• Place


    • enPR: plās, IPA: /pleɪs/
    • Rhymes: -eɪs
    • Homophones: plaice

    Alternative forms

    • pleace some English dialects: 18th–19th centuries; Scots: until the 17th century


    From Middle English place, from Old English plæse, plætse, plæċe ("place, an open space, street"), from Latin platea ("plaza, wide street"), from Ancient Greek πλατεῖα (plateia), shortening of πλατεῖα ὁδός (plateia hodos, "broad way"), from Proto-Indo-European *plat- ("to spread"), extended form of *pelh- ("flat"), *pelh₂-. Reinforced in Middle English by Old French place ("open space"). Displaced native Middle English lough, loogh, loȝ ("place, stead") (from Old English lōh ("place, stead")), Middle English stede ("place, location") (from Old English stede ("place, stead")), Middle English stowe ("place") (from Old English stōw ("place, locality, site")).

    Full definition of place



    (plural places)
    1. A location or position.
      • ShakespeareHere is the place appointed.
      • MiltonWhat place can be for us
        Within heaven's bound?
      • 1913, Joseph C. Lincoln, Mr. Pratt's Patients Chapter 5, When you're well enough off so's you don't have to fret about anything but your heft or your diseases you begin to get queer, I suppose. And the queerer the cure for those ailings the bigger the attraction. A place like the Right Livers' Rest was bound to draw freaks, same as molasses draws flies.
    2. An open space, courtyard, market square.
      • ShakespeareAy, sir, the other squirrel was stolen from me by the hangman's boys in the market-place...
    3. A group of houses.
      They live in Westminster Place.
    4. A region of a land.
      He is going back to his native place on vacation.
      • 1918, W. B. Maxwell, The Mirror and the Lamp Chapter 22, From another point of view, it was a place without a soul. The well-to-do had hearts of stone; the rich were brutally bumptious; the Press, the Municipality, all the public men, were ridiculously, vaingloriously self-satisfied.
    5. Somewhere for a person to sit.
      We asked the restaurant to give us a table with three places.
    6. A frame of mind.
      I'm in a strange place at the moment.
    7. (informal) A house or home.
      Do you want to come over to my place later?
    8. A role or purpose; a station.
      • Francis BaconMen in great place are thrice servants.
      • ShakespeareI know my place as I would they should do theirs.
      • 2013-08-10, Lexington, Keeping the mighty honest, The Washington Post's proprietor through those turbulent Watergate days, Katharine Graham, held a double place in Washington’s hierarchy: at once regal Georgetown hostess and scrappy newshound, ready to hold the establishment to account.
    9. It is really not my place to say what is right and wrong in this case.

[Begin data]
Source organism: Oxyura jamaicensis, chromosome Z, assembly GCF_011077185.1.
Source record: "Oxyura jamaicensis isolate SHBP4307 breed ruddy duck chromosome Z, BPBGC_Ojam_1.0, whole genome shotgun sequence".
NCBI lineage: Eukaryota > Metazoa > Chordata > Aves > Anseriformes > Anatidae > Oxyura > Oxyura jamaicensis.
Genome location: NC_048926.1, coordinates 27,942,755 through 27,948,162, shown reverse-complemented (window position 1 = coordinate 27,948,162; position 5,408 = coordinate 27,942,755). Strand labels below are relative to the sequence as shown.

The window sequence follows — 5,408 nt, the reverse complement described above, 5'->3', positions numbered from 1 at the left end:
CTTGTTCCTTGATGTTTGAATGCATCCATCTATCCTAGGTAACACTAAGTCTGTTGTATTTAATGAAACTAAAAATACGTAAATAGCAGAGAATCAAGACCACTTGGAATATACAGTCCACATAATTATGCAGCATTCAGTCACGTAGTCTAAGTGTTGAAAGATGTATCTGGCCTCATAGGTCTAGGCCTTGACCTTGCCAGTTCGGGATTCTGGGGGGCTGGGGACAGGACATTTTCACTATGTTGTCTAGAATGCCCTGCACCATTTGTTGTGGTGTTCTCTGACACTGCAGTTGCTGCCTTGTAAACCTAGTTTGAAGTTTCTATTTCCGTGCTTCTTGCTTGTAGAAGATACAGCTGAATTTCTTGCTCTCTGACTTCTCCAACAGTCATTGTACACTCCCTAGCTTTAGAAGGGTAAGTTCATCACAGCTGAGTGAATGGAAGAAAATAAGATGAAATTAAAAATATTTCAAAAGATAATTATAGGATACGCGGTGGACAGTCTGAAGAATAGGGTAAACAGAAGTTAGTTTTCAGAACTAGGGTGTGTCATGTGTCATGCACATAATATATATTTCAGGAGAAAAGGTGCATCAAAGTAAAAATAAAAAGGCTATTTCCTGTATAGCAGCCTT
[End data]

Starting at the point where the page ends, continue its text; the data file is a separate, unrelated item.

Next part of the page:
10. Numerically, the column counting a certain quantity.
      three decimal places;  the hundreds place
    11. The position of a contestant in a competition.
      We thought we would win but only ended up in fourth place.
    12. The position as a member of a sports team.
      He lost his place in the national team.
    13. Ordinal relation; position in the order of proceeding.That's what I said in the first place!
      • Mather BylesIn the first place, I do not understand politics; in the second place, you all do, every man and mother's son of you; in the third place, you have politics all the week, pray let one day in the seven be devoted to religion...
    14. Reception; effect; implying the making room for.
      • Bible, John viii. 37My word hath no place in you.



    1. (transitive) To put (an object or person) in a specific location.
      • 1963, Margery Allingham, The China Governess Chapter 19, Meanwhile Nanny Broome was recovering from her initial panic and seemed anxious to make up for any kudos she might have lost, by exerting her personality to the utmost. She took the policeman's helmet and placed it on a chair, and unfolded his tunic to shake it and fold it up again for him.
      • 2013, Charles T. Ambrose, Alzheimer’s Disease, Similar studies of rats have employed four different intracranial resorbable, slow sustained release systems— . Such a slow-release device containing angiogenic factors could be placed on the pia mater covering the cerebral cortex and tested in persons with senile dementia in long term studies.
    2. He placed the glass on the table.
    3. (intransitive) To earn a given spot in a competition.
      The win against the Mets placed the Cowboys in third place in the league.
    4. (transitive) To remember where and when (an object or person) has been previously encountered.
      I've seen him before, but I can't quite place where.
    5. (transitive, in the passive) To achieve (a certain position, often followed by an ordinal) as in a horse race.
      Run Ragged was placed fourth in the race.
    6. (transitive) To sing (a note) with the correct pitch.
    7. (transitive) To arrange for or to make (a bet).
      I placed ten dollars on the Lakers beating the Bulls.
    8. (transitive) To recruit or match an appropriate person for a job.
      They phoned hoping to place her in the management team.


    • (to earn a given spot)
    • (to put in a specific location) deposit, lay, lay down, put down
    • (to remember where and when something or someone was previously encountered)
    • (passive, to achieve a certain position) achieve, make
    • (to sing (a note) with the correct pitch) reach
    • (to arrange for, make (a bet))
    • (to recruit or match an appropriate person)

    Derived terms


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